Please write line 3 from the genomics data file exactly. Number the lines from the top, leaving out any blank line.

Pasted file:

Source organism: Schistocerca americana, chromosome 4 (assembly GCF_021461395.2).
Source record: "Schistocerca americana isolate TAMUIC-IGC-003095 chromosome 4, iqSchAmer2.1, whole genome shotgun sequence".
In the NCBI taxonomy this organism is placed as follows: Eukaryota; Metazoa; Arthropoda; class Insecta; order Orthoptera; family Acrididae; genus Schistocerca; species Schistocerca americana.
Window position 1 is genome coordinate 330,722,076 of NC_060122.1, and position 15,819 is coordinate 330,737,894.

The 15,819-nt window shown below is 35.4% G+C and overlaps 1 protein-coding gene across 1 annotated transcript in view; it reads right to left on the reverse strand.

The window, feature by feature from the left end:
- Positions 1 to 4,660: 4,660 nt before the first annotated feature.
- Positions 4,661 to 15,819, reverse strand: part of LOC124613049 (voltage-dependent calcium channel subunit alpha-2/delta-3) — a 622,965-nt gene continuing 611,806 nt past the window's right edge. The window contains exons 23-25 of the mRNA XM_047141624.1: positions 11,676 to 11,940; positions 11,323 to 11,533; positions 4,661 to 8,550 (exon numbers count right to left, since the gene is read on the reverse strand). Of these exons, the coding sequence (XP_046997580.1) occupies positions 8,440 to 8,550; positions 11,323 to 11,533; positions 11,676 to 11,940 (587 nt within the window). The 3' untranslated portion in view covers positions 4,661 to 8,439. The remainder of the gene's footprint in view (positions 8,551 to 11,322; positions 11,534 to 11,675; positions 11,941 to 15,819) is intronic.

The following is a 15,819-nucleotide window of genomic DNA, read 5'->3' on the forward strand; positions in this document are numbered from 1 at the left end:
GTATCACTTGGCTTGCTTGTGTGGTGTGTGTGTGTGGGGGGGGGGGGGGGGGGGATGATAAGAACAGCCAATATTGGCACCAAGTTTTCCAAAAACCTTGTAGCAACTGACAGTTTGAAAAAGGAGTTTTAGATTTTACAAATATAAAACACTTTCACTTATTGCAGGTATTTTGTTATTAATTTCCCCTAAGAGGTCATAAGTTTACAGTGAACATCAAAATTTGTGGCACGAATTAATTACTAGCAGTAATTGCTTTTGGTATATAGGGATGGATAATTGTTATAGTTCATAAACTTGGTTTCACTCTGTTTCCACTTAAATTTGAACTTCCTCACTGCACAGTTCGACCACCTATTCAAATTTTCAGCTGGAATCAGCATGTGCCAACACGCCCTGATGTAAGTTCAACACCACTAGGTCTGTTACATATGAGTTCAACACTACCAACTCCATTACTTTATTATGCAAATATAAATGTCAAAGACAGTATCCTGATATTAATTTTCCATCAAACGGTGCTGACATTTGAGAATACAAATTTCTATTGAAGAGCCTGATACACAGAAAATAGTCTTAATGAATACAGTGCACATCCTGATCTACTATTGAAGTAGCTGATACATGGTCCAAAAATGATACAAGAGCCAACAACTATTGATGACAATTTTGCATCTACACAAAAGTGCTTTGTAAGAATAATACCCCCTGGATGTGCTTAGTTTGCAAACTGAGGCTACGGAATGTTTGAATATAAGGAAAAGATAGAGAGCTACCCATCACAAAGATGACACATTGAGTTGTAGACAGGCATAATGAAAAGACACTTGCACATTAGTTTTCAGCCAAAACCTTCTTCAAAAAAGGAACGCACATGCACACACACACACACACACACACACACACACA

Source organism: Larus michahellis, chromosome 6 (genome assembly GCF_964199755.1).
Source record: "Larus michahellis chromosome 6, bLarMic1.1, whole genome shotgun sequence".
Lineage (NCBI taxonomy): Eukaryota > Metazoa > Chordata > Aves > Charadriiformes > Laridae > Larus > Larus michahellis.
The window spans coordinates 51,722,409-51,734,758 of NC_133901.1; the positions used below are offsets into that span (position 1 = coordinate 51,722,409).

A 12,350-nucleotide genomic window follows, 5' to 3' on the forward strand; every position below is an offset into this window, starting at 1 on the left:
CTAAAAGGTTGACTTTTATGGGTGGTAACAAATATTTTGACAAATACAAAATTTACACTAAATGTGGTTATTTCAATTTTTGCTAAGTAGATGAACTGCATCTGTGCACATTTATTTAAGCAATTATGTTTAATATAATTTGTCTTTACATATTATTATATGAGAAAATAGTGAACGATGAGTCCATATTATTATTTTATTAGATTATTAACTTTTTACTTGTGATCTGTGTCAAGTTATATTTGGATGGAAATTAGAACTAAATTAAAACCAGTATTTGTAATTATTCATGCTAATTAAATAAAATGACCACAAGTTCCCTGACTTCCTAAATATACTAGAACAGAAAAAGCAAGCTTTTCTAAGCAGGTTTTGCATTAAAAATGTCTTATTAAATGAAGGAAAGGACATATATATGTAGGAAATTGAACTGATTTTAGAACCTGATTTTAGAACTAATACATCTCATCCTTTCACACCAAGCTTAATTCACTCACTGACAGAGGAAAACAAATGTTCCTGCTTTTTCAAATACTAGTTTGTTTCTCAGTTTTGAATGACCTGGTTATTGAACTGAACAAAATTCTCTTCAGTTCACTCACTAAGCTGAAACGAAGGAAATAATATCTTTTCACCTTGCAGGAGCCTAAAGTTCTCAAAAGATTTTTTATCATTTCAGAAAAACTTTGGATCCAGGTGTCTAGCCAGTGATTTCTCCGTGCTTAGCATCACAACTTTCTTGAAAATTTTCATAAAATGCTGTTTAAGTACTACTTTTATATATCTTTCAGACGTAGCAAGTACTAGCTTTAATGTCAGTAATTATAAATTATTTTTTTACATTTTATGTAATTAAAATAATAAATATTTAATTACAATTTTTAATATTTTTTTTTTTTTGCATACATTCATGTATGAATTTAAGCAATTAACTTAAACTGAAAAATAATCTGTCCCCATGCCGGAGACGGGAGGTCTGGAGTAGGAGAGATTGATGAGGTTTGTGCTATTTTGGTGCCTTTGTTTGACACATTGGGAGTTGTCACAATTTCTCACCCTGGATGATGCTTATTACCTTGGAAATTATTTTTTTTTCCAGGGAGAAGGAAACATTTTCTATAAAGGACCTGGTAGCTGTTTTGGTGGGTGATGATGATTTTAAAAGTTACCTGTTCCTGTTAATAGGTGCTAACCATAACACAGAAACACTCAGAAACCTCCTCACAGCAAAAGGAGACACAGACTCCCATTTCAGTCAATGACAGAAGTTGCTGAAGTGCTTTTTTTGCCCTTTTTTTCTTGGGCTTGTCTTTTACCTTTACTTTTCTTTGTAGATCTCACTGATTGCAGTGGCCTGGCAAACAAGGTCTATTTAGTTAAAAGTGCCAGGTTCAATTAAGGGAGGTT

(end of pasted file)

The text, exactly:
In the NCBI taxonomy this organism is placed as follows: Eukaryota; Metazoa; Arthropoda; class Insecta; order Orthoptera; family Acrididae; genus Schistocerca; species Schistocerca americana.